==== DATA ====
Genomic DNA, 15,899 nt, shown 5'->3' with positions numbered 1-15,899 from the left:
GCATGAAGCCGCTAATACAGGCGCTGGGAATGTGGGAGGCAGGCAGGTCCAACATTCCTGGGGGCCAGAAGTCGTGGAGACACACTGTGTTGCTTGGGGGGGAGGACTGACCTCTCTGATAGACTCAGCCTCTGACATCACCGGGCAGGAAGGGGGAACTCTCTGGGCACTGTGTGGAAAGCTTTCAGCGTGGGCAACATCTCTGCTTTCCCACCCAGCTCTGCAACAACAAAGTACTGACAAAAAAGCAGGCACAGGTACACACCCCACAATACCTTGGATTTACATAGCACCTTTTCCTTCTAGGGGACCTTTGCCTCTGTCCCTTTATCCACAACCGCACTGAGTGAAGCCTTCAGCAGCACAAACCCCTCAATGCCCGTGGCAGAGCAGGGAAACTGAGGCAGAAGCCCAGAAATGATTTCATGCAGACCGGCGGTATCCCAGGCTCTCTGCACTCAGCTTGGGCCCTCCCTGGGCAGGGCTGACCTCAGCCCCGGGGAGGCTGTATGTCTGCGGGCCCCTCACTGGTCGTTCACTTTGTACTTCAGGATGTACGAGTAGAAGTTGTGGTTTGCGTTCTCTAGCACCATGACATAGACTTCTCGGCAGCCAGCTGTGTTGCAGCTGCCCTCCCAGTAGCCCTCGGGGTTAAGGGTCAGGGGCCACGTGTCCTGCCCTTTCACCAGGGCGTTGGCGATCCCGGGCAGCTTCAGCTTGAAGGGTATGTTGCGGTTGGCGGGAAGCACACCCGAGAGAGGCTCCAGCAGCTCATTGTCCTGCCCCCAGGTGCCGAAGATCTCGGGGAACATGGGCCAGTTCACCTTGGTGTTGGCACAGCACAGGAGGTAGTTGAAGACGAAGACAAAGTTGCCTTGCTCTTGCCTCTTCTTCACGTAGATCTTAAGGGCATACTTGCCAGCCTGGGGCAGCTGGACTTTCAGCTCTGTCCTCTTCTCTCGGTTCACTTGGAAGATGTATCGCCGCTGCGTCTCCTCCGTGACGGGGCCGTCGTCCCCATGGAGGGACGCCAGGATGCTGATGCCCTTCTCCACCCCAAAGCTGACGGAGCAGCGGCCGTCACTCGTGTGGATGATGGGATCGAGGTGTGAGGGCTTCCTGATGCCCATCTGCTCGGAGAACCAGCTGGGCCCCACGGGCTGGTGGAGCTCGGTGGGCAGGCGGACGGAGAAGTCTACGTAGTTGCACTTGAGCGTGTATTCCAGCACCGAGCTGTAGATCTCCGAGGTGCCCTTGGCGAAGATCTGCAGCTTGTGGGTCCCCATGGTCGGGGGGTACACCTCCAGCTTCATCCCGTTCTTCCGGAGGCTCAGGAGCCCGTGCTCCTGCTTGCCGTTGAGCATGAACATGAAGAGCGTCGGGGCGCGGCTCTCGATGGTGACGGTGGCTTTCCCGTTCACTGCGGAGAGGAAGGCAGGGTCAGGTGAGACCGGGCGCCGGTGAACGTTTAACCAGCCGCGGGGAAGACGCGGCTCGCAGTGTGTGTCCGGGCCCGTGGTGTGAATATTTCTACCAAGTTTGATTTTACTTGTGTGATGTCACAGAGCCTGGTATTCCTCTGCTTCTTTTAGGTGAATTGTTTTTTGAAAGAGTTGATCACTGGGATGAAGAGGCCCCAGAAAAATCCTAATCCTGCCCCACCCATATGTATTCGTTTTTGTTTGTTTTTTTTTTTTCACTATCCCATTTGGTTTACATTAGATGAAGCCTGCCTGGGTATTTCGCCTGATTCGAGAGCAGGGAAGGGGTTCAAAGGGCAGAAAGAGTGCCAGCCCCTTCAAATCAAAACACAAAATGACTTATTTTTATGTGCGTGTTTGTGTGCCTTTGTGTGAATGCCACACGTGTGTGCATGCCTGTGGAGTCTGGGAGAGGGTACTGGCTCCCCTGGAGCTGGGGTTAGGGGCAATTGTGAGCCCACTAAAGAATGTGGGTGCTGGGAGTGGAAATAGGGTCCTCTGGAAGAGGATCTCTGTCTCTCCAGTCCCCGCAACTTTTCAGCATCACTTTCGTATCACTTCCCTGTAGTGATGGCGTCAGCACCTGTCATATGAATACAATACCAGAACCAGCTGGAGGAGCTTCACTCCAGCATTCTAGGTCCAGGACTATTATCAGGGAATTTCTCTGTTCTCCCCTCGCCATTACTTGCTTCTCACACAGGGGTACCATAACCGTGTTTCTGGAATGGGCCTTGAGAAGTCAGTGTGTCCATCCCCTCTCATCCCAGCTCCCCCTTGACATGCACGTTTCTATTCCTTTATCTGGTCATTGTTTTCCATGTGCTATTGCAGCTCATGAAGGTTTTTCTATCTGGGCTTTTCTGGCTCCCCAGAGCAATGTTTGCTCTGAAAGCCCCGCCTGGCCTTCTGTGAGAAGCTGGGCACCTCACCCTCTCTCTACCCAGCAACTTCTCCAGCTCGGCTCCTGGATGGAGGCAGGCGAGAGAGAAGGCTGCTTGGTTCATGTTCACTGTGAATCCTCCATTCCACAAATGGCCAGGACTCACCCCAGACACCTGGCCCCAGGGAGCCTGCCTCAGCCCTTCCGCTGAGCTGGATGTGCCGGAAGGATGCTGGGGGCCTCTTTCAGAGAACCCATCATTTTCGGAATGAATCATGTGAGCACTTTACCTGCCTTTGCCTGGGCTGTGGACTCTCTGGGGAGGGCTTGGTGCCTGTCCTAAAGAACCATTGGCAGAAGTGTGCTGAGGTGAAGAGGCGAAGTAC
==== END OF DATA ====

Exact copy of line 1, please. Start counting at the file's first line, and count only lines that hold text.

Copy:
Genomic DNA, 15,899 nt, shown 5'->3' with positions numbered 1-15,899 from the left: